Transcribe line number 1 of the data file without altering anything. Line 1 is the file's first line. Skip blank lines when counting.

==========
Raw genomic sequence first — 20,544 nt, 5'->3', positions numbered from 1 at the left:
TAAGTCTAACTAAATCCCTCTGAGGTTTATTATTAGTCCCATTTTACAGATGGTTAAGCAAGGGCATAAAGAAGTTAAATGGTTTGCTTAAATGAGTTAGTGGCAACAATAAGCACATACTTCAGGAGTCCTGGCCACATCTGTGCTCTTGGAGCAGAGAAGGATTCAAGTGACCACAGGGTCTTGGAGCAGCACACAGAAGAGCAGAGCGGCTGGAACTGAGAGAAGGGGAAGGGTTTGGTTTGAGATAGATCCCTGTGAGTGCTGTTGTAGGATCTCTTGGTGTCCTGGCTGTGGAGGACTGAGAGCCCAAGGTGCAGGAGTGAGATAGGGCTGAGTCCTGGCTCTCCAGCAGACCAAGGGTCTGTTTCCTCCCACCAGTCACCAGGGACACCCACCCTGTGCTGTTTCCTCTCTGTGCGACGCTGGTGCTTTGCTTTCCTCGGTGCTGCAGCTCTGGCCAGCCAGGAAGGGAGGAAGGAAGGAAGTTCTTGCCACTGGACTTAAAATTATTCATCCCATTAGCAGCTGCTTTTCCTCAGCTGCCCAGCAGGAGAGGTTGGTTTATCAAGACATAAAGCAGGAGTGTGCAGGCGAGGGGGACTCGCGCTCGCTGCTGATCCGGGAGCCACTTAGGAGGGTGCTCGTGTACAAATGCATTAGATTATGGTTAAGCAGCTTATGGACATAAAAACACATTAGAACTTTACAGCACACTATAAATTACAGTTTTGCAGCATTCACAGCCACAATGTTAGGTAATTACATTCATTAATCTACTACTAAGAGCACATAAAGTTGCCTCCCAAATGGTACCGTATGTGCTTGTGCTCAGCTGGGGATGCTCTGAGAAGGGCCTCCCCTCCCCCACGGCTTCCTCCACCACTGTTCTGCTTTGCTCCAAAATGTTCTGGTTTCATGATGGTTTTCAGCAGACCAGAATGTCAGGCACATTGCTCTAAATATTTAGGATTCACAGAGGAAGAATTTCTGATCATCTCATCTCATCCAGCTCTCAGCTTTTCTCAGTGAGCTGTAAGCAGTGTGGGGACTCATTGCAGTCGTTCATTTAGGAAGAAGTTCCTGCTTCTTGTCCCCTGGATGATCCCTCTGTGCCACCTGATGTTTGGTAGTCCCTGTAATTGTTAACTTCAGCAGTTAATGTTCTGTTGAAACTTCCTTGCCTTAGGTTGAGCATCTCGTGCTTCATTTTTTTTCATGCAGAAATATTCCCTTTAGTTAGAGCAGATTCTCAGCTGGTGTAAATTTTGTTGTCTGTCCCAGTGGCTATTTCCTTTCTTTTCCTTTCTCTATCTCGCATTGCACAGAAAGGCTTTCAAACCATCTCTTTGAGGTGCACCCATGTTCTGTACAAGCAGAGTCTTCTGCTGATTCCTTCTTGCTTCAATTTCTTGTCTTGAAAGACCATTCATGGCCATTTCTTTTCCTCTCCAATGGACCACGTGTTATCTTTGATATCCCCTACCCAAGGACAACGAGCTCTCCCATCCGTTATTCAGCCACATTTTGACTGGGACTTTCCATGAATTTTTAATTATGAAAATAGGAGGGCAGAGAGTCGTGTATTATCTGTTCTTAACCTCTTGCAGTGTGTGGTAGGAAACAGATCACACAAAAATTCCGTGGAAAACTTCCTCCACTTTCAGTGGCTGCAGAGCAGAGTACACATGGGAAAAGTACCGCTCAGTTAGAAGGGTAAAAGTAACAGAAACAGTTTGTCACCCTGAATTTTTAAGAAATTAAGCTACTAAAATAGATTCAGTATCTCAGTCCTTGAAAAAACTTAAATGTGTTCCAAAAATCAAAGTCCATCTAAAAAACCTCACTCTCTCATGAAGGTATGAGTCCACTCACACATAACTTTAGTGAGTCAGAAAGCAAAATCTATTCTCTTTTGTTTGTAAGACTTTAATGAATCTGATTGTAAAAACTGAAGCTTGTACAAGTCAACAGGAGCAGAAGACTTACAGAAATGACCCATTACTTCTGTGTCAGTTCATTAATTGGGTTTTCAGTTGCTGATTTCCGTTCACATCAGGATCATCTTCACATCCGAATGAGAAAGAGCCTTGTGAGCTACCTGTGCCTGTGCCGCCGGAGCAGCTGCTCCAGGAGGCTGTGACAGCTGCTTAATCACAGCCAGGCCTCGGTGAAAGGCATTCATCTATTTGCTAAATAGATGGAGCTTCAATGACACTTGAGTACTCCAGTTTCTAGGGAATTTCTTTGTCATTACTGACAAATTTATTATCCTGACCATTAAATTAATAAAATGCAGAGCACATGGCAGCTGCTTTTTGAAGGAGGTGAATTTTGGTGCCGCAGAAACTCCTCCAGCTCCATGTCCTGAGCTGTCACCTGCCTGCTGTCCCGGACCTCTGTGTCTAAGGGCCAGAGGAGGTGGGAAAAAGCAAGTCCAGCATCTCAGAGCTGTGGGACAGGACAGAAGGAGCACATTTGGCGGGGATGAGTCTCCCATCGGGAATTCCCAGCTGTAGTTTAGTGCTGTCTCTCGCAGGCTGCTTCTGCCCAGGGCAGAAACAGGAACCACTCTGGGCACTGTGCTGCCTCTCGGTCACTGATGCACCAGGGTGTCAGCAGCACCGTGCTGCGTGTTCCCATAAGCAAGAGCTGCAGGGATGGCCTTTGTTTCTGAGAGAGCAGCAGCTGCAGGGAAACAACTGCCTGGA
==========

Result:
Raw genomic sequence first — 20,544 nt, 5'->3', positions numbered from 1 at the left: